38/3.21. Pour a few drops of water on a table covered with dust, and each drop will become a globe. Look for them tomorrow, and they are gone (evaporated). The globe is annihilated (for it was not a thing in fact), but the water, which was the thing, is not annihilated, but evaporated. The term annihilation applies to what are not things, in fact, but which are forms and figures. A ray of light can be annihilated; but that which comprised it cannot be annihilated.

38/3.22. If the earth's vortex were to break, the earth would be precipitated into dissolution, under ordinary conditions. But if the earth's vortex were to be swallowed in the vortex of another planet, then the earth would be precipitated as a globe to that planet. This is what happens in the case of double stars, and triplets and quadruplets, especially where they are in contact. The same principle holds in regard to the vortices of some nebulas and comets; one is frequently swallowed up within another. But in such cases the corpor commingles.

38/3.23. In the case of double stars, triplets, and so on, if conjoined, the center of the shared vortex (the so-called center of gravitation) is not to each one, but to the intervening center between them. The polarity of such a group is as to the vortex. Do not think, however, that double stars, triplets, or quadruples are the limit of combinations in one vortex. There are clusters of planets, hundreds of them, thousands, and even millions, that sometimes occupy one vortex.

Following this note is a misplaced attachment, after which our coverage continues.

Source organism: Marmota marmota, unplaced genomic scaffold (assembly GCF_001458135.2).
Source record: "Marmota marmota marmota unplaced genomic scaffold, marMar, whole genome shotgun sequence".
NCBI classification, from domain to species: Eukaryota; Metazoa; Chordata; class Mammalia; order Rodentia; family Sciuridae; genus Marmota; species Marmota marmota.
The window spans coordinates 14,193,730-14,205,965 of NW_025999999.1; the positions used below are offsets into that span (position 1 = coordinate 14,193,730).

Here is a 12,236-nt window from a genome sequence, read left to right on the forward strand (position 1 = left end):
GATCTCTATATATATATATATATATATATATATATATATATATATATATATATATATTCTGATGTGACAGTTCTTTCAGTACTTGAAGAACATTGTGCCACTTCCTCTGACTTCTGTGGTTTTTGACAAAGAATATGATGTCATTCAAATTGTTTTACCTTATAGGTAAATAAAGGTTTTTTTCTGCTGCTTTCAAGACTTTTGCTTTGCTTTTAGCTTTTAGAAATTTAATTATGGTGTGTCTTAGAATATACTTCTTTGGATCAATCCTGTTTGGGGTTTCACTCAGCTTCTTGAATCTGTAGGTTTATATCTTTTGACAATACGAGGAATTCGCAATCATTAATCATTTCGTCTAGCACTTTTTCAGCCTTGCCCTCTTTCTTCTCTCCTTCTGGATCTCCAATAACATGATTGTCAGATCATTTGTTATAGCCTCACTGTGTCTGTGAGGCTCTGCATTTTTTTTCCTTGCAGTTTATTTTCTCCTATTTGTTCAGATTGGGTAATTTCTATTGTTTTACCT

38/3.24. As a globe can be annihilated, so can a vortex, and so can vortexya; for none of these are things of themselves in fact, but combinations in some given place or condition; but the corpor of these expressions of known forms, figures and motions, cannot be annihilated. |1650|

38/3.25. Though the general form of a vortex, |1651| as already stated, in its beginning is long, then funnel-shaped (like a whirlwind), its ultimate is toward a globular form. And though the current of a vortex is spiral at first, yet its currents ultimate |1652| toward less spirality. If one could imagine a very long serpent in spiral form, constantly turning its head in at one pole, and its tail at the other, and continuously crawling upon its own spirality, such a view would somewhat illustrate the currents of a vortex.

38/3.26. In one image [i066] the black center represents a planet, and the black spot with the letter S represents a satellite. The white lines indicate the course of the vortexian currents, but purposely exaggerated in the drawing. First, to show the undulation in the vortex where the satellite rests, and secondly, to show the head turning in at one end, and the bulge of the tail ready to overlap itself, from which there is an excess of light manifested in the tail regions.

38/3.27. If the currents of the vortex were to attain due east and west lines, without polar outcropping, the winds would cease to blow on the face of the earth. The air and the earth would have reached equilibrium in axial revolution.

38/3.28. And here lies the chief cause of the winds; nevertheless, high mountain ranges of irregular forms, and various places on the earth's surface, add considerably to breaking and changing the currents that would otherwise result. The transcendent (ascending) heat of the tropical atmosphere would seem to call for replacement from the north and south by cold currents of wind; but it must be remembered that only a few miles up from the earth the temperature of the tropical air is as low as the polar air. Only so far as icebergs float toward the equator is there any very perceptible lowering of the temperature of the air, and of wind currents toward the tropics.